“Green” Marketing in the Apparel Industry: The Spectrum of Veracity

Stephanie R. Keane, Colby College

Document Type Honors Thesis (Open Access)

Abstract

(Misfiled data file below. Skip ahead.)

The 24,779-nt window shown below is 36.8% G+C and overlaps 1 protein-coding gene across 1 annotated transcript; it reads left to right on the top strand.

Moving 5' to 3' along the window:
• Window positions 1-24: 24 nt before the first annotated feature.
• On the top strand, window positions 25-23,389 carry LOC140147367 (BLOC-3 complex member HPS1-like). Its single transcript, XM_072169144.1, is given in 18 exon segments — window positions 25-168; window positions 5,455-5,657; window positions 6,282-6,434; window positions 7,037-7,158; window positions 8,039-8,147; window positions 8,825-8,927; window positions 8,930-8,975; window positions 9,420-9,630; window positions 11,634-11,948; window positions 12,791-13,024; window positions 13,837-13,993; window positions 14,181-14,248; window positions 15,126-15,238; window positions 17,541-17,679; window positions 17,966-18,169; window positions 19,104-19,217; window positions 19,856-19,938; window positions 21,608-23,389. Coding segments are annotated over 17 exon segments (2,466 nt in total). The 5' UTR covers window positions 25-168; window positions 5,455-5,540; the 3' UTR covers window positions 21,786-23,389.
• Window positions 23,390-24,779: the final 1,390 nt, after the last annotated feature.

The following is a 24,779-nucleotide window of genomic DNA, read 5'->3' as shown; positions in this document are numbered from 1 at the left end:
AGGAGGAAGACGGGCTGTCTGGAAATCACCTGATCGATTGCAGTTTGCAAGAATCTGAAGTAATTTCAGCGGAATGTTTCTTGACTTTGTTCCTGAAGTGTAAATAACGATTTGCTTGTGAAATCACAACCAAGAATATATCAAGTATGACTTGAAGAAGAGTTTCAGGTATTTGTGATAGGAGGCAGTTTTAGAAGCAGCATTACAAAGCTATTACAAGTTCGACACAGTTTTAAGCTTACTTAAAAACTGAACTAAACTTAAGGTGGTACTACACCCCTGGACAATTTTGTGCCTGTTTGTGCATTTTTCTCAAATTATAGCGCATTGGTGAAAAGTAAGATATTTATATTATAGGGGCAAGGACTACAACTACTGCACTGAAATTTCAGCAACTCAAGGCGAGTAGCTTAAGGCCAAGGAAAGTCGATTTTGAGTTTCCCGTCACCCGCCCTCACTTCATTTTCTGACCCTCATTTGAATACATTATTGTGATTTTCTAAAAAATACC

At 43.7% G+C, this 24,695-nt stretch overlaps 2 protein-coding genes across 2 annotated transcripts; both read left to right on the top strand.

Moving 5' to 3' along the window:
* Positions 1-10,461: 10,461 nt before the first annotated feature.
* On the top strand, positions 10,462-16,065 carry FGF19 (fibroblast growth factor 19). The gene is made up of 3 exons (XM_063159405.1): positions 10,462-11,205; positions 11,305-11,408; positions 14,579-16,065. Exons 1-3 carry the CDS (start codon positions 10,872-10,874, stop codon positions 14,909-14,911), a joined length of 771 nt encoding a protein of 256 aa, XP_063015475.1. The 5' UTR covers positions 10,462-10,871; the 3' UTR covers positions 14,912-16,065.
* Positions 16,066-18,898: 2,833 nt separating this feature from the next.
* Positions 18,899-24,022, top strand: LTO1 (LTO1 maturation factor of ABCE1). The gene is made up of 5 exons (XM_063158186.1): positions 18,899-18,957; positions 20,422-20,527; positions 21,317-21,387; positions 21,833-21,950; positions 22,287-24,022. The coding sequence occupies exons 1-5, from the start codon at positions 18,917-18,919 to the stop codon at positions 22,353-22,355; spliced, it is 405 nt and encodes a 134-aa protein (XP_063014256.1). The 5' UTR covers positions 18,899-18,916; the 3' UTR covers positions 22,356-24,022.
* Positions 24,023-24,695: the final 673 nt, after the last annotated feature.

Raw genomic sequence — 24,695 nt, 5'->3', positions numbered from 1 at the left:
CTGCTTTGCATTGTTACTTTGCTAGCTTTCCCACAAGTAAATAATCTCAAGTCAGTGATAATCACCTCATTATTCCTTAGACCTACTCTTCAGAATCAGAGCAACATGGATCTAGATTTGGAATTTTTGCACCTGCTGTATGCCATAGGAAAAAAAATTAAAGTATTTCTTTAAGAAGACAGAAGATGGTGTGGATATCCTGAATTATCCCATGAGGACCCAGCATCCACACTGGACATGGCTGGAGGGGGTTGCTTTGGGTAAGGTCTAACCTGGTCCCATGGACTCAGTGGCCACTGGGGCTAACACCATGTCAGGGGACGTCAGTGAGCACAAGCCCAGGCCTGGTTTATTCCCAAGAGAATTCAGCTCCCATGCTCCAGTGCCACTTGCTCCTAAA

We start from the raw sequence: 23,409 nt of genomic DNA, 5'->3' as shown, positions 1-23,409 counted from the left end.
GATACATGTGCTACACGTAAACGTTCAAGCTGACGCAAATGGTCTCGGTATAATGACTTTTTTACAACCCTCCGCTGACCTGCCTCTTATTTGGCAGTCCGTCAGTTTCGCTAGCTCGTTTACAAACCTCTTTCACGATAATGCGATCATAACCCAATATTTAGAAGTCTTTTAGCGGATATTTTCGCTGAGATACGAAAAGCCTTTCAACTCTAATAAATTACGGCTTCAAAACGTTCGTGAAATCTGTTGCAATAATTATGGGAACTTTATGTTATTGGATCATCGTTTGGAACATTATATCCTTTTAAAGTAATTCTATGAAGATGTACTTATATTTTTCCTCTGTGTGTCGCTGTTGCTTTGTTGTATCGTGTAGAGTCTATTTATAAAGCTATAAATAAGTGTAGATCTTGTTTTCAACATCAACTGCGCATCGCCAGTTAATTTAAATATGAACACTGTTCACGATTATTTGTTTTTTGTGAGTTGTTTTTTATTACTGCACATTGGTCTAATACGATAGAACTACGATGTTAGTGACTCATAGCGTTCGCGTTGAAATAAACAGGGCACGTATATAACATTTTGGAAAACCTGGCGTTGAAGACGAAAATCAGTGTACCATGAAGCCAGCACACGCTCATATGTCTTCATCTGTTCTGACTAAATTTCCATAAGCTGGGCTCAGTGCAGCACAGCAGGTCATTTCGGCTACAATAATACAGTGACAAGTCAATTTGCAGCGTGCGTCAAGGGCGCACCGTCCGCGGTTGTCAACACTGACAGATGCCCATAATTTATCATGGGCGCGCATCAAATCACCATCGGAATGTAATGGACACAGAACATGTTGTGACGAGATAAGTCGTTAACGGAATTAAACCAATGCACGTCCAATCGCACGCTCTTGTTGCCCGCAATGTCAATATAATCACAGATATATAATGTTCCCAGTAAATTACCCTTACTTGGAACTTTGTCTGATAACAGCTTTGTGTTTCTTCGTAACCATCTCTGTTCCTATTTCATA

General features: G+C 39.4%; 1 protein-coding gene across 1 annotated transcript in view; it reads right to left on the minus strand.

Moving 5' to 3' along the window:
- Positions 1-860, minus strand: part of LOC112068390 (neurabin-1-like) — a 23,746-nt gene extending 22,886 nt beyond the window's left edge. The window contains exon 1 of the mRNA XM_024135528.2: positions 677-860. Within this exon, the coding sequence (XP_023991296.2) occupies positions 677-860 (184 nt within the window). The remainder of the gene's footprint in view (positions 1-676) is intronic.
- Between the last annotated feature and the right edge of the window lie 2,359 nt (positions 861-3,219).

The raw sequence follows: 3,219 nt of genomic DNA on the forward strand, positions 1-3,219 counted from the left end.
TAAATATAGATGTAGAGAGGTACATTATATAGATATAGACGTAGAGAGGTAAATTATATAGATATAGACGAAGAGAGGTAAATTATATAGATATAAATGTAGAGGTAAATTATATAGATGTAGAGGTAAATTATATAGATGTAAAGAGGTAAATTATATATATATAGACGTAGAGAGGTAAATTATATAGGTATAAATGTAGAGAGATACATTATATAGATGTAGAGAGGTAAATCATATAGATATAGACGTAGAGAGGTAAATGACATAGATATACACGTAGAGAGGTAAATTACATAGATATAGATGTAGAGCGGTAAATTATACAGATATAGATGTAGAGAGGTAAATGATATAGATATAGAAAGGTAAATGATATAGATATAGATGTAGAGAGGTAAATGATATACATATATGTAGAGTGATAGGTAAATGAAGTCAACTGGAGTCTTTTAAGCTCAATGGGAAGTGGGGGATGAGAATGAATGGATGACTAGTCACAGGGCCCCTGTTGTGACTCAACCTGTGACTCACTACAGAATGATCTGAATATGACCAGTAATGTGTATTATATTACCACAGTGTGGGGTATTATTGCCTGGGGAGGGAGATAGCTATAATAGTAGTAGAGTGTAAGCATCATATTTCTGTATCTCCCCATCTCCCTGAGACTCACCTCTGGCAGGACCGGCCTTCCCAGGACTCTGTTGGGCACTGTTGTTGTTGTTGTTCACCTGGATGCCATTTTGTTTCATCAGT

Apparel companies’ propensity for manipulation in their marketing of environmental initiatives contributes to immense environmental pollution from petrochemical textile material production. Public scrutiny pressures these businesses to adopt “green” initiatives to avoid losing devoted consumers. In some cases, these initiatives disguise the real operations of a company or claim benignity for the company when this is not the reality. Previous business ethics research analyzed the emergence of “greenwashing” in corporations and thus concluded that corporations market themselves as eco-friendly to portray commodification as sustainable. In the form of case studies, this paper scrutinizes four companies: Zara, Patagonia, Lululemon, and Pact. Through discourse and visual analyses on the social media platform, Instagram, from 2016 until 2021, and annual reports from 2016, 2018, and 2020, the paper analyzes how each company narrates its environmental consciousness. My findings indicate that Zara and Lululemon elicit consumer support through strategies of ambiguous discourse and nature visuals while Pact and Patagonia emphasize their third-party certifications and data substantiated results. In sum, this research brings awareness to marketing narratives of apparel companies in hopes of informing consumers that company claims may mask the true environmental effects of a company’s production processes.